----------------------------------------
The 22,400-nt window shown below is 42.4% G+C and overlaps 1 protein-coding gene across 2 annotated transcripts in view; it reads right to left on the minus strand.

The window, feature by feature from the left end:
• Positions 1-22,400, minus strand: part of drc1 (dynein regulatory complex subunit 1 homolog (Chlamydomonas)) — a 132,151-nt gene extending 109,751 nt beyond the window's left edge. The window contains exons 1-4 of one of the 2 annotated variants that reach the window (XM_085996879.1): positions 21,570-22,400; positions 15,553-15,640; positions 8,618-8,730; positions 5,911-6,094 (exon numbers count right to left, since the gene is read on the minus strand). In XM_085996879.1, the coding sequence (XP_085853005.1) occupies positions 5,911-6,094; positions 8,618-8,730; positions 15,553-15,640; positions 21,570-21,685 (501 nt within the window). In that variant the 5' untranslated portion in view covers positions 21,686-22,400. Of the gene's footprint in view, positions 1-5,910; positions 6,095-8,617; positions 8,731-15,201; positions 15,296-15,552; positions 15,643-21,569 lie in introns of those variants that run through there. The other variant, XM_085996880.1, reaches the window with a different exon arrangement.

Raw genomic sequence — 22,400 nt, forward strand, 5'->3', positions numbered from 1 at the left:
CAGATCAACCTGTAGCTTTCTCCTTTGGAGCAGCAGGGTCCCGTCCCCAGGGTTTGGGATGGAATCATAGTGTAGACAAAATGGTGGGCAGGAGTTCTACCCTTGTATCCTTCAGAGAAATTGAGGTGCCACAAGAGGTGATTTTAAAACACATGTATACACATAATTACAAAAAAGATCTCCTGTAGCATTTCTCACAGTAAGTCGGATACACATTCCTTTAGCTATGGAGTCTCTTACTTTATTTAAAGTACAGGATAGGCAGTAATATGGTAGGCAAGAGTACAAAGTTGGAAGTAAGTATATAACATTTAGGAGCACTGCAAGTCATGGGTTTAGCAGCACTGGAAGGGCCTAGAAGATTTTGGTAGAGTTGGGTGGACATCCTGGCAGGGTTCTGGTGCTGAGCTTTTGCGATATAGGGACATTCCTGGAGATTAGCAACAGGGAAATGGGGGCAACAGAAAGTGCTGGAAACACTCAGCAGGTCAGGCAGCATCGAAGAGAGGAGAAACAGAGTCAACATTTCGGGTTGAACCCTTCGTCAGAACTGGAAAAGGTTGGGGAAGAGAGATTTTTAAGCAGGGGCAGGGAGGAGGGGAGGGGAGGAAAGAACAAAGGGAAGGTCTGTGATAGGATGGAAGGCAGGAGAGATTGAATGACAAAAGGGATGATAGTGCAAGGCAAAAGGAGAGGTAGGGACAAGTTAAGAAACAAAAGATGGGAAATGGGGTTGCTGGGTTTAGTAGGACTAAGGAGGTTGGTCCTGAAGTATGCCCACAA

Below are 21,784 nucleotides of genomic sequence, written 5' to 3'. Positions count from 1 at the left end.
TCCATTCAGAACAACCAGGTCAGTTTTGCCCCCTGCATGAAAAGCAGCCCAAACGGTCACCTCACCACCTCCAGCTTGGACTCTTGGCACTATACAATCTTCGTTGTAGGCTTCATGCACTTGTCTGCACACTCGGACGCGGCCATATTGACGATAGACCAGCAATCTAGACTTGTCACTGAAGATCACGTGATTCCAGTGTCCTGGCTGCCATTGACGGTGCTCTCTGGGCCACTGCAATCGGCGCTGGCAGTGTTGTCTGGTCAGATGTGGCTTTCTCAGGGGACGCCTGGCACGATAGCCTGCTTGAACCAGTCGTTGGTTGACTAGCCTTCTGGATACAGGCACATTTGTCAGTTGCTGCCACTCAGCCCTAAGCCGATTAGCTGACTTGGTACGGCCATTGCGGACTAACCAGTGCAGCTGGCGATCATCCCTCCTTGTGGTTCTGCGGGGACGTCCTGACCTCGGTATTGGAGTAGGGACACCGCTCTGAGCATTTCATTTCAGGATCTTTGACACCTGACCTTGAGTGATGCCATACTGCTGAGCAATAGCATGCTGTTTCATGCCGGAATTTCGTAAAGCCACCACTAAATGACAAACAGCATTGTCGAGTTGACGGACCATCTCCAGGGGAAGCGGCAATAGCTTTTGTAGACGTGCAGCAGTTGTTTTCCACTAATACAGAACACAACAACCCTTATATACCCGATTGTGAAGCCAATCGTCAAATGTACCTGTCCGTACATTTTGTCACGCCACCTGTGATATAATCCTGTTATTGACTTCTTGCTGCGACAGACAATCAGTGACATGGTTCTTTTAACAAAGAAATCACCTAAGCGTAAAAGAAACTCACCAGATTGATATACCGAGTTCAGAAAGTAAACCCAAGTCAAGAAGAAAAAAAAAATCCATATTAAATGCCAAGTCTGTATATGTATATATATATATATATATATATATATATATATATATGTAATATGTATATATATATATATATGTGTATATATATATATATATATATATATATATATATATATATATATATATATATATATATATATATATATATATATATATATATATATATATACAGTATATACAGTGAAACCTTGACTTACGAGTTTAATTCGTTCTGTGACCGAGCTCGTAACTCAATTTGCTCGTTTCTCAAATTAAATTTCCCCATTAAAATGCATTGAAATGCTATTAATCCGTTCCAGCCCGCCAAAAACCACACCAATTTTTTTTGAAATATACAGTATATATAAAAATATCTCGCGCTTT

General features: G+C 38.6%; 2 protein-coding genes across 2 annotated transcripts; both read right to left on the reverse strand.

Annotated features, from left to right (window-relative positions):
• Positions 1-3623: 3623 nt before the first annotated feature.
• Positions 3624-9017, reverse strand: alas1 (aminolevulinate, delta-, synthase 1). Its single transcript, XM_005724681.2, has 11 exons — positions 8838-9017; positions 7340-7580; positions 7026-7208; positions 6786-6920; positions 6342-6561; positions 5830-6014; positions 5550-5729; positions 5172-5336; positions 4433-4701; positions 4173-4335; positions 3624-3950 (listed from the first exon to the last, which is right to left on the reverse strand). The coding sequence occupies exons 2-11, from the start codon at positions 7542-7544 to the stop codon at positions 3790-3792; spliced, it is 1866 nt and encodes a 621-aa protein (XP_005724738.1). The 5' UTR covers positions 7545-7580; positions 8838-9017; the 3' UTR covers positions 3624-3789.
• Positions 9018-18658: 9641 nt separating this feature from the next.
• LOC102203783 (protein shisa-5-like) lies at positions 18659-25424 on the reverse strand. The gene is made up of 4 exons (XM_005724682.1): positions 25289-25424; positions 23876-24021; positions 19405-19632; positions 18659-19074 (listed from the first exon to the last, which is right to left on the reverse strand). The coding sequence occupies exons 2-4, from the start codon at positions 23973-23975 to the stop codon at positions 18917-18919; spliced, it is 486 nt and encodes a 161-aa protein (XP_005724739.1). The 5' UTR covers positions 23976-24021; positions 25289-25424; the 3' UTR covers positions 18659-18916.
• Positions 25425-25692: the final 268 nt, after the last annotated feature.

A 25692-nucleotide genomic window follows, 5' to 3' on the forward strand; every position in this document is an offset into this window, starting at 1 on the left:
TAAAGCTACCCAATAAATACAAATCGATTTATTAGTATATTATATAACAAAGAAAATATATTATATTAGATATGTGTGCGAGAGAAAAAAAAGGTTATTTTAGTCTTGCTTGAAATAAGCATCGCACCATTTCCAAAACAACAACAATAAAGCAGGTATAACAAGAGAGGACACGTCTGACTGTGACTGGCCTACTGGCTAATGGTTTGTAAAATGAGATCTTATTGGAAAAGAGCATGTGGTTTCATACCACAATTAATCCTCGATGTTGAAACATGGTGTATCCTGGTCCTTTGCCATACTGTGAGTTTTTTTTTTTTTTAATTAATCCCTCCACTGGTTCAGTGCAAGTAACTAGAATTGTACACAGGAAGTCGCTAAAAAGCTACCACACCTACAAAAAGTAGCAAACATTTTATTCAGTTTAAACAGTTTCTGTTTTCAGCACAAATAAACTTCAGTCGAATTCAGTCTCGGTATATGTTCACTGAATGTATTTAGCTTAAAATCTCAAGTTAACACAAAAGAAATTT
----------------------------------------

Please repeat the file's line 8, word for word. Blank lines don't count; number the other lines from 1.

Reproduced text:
General features: G+C 38.6%; 2 protein-coding genes across 2 annotated transcripts; both read right to left on the reverse strand.